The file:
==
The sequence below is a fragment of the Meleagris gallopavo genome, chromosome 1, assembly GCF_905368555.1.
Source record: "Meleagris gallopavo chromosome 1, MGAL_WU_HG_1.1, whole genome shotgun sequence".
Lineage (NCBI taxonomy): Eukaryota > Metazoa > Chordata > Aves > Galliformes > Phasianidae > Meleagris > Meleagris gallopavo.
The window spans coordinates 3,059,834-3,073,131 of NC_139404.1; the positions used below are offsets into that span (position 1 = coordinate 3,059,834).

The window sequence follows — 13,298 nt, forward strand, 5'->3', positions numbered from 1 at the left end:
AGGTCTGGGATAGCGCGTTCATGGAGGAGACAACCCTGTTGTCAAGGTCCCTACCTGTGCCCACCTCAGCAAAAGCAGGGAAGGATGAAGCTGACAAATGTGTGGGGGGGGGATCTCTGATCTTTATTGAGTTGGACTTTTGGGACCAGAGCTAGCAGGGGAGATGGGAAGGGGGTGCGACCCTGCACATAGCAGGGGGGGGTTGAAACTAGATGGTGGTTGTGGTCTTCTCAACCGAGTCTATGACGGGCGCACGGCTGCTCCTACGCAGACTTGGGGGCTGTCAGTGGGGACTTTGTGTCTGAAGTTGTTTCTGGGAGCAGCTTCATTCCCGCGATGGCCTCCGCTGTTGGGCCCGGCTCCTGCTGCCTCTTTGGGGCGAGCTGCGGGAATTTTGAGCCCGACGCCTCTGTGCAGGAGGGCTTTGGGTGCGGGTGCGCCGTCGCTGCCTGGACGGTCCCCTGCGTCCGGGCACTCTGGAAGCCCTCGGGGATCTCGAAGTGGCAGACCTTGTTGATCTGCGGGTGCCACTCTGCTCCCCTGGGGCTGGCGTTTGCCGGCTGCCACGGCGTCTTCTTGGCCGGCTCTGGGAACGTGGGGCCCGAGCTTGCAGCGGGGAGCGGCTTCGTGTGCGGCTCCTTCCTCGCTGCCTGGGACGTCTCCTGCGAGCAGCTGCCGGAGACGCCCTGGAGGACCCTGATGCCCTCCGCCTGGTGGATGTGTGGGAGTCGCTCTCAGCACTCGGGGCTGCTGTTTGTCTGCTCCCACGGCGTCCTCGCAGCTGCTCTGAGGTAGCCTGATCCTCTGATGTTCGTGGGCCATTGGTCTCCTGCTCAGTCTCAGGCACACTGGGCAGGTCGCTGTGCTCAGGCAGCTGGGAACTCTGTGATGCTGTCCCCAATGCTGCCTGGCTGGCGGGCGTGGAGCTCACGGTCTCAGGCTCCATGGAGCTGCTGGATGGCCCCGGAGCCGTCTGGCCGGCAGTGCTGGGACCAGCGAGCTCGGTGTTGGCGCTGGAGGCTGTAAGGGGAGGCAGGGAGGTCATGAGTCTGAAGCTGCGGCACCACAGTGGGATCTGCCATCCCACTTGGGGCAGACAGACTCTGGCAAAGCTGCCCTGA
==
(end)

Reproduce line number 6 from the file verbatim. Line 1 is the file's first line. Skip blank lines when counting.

AGGTCTGGGATAGCGCGTTCATGGAGGAGACAACCCTGTTGTCAAGGTCCCTACCTGTGCCCACCTCAGCAAAAGCAGGGAAGGATGAAGCTGACAAATGTGTGGGGGGGGGATCTCTGATCTTTATTGAGTTGGACTTTTGGGACCAGAGCTAGCAGGGGAGATGGGAAGGGGGTGCGACCCTGCACATAGCAGGGGGGGGTTGAAACTAGATGGTGGTTGTGGTCTTCTCAACCGAGTCTATGACGGGCGCACGGCTGCTCCTACGCAGACTTGGGGGCTGTCAGTGGGGACTTTGTGTCTGAAGTTGTTTCTGGGAGCAGCTTCATTCCCGCGATGGCCTCCGCTGTTGGGCCCGGCTCCTGCTGCCTCTTTGGGGCGAGCTGCGGGAATTTTGAGCCCGACGCCTCTGTGCAGGAGGGCTTTGGGTGCGGGTGCGCCGTCGCTGCCTGGACGGTCCCCTGCGTCCGGGCACTCTGGAAGCCCTCGGGGATCTCGAAGTGGCAGACCTTGTTGATCTGCGGGTGCCACTCTGCTCCCCTGGGGCTGGCGTTTGCCGGCTGCCACGGCGTCTTCTTGGCCGGCTCTGGGAACGTGGGGCCCGAGCTTGCAGCGGGGAGCGGCTTCGTGTGCGGCTCCTTCCTCGCTGCCTGGGACGTCTCCTGCGAGCAGCTGCCGGAGACGCCCTGGAGGACCCTGATGCCCTCCGCCTGGTGGATGTGTGGGAGTCGCTCTCAGCACTCGGGGCTGCTGTTTGTCTGCTCCCACGGCGTCCTCGCAGCTGCTCTGAGGTAGCCTGATCCTCTGATGTTCGTGGGCCATTGGTCTCCTGCTCAGTCTCAGGCACACTGGGCAGGTCGCTGTGCTCAGGCAGCTGGGAACTCTGTGATGCTGTCCCCAATGCTGCCTGGCTGGCGGGCGTGGAGCTCACGGTCTCAGGCTCCATGGAGCTGCTGGATGGCCCCGGAGCCGTCTGGCCGGCAGTGCTGGGACCAGCGAGCTCGGTGTTGGCGCTGGAGGCTGTAAGGGGAGGCAGGGAGGTCATGAGTCTGAAGCTGCGGCACCACAGTGGGATCTGCCATCCCACTTGGGGCAGACAGACTCTGGCAAAGCTGCCCTGA